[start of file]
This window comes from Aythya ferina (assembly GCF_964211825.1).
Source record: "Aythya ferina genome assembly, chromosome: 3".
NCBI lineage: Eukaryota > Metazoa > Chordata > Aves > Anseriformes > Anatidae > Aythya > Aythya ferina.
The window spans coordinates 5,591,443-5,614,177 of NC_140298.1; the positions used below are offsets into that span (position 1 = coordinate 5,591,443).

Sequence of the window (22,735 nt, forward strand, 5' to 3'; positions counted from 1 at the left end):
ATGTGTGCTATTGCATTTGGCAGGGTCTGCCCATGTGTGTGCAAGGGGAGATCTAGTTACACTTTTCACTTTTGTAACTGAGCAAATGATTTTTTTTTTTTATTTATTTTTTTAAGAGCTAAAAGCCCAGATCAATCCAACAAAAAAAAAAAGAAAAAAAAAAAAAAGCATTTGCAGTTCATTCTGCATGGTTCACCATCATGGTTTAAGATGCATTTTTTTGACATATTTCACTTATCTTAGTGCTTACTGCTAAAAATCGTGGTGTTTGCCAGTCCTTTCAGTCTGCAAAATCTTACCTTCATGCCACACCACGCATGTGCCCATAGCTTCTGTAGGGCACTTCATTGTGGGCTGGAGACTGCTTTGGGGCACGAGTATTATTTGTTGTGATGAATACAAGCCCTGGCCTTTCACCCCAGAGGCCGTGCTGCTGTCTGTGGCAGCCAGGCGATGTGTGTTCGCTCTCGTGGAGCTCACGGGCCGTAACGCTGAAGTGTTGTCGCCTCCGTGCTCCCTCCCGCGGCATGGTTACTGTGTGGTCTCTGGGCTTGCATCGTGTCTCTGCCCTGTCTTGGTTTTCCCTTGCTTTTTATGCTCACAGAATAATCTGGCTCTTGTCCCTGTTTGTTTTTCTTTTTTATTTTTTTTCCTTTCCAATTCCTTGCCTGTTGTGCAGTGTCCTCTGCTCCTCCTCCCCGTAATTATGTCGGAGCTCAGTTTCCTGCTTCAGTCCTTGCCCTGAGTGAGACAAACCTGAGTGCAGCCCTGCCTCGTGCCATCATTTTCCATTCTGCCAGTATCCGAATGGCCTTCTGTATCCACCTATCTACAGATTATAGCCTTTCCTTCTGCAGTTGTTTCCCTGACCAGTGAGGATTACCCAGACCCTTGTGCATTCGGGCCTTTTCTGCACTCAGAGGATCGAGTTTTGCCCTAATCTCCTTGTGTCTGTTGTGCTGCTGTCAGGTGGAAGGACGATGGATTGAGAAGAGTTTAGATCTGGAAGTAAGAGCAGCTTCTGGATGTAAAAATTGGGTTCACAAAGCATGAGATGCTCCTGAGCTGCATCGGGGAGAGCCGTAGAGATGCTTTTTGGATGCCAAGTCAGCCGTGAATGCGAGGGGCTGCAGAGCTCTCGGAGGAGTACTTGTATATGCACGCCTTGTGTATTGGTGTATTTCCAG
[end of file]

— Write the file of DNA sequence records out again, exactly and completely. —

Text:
This window comes from Aythya ferina (assembly GCF_964211825.1).
Source record: "Aythya ferina genome assembly, chromosome: 3".
NCBI lineage: Eukaryota > Metazoa > Chordata > Aves > Anseriformes > Anatidae > Aythya > Aythya ferina.
The window spans coordinates 5,591,443-5,614,177 of NC_140298.1; the positions used below are offsets into that span (position 1 = coordinate 5,591,443).

Sequence of the window (22,735 nt, forward strand, 5' to 3'; positions counted from 1 at the left end):
ATGTGTGCTATTGCATTTGGCAGGGTCTGCCCATGTGTGTGCAAGGGGAGATCTAGTTACACTTTTCACTTTTGTAACTGAGCAAATGATTTTTTTTTTTTATTTATTTTTTTAAGAGCTAAAAGCCCAGATCAATCCAACAAAAAAAAAAAGAAAAAAAAAAAAAAGCATTTGCAGTTCATTCTGCATGGTTCACCATCATGGTTTAAGATGCATTTTTTTGACATATTTCACTTATCTTAGTGCTTACTGCTAAAAATCGTGGTGTTTGCCAGTCCTTTCAGTCTGCAAAATCTTACCTTCATGCCACACCACGCATGTGCCCATAGCTTCTGTAGGGCACTTCATTGTGGGCTGGAGACTGCTTTGGGGCACGAGTATTATTTGTTGTGATGAATACAAGCCCTGGCCTTTCACCCCAGAGGCCGTGCTGCTGTCTGTGGCAGCCAGGCGATGTGTGTTCGCTCTCGTGGAGCTCACGGGCCGTAACGCTGAAGTGTTGTCGCCTCCGTGCTCCCTCCCGCGGCATGGTTACTGTGTGGTCTCTGGGCTTGCATCGTGTCTCTGCCCTGTCTTGGTTTTCCCTTGCTTTTTATGCTCACAGAATAATCTGGCTCTTGTCCCTGTTTGTTTTTCTTTTTTATTTTTTTTCCTTTCCAATTCCTTGCCTGTTGTGCAGTGTCCTCTGCTCCTCCTCCCCGTAATTATGTCGGAGCTCAGTTTCCTGCTTCAGTCCTTGCCCTGAGTGAGACAAACCTGAGTGCAGCCCTGCCTCGTGCCATCATTTTCCATTCTGCCAGTATCCGAATGGCCTTCTGTATCCACCTATCTACAGATTATAGCCTTTCCTTCTGCAGTTGTTTCCCTGACCAGTGAGGATTACCCAGACCCTTGTGCATTCGGGCCTTTTCTGCACTCAGAGGATCGAGTTTTGCCCTAATCTCCTTGTGTCTGTTGTGCTGCTGTCAGGTGGAAGGACGATGGATTGAGAAGAGTTTAGATCTGGAAGTAAGAGCAGCTTCTGGATGTAAAAATTGGGTTCACAAAGCATGAGATGCTCCTGAGCTGCATCGGGGAGAGCCGTAGAGATGCTTTTTGGATGCCAAGTCAGCCGTGAATGCGAGGGGCTGCAGAGCTCTCGGAGGAGTACTTGTATATGCACGCCTTGTGTATTGGTGTATTTCCAG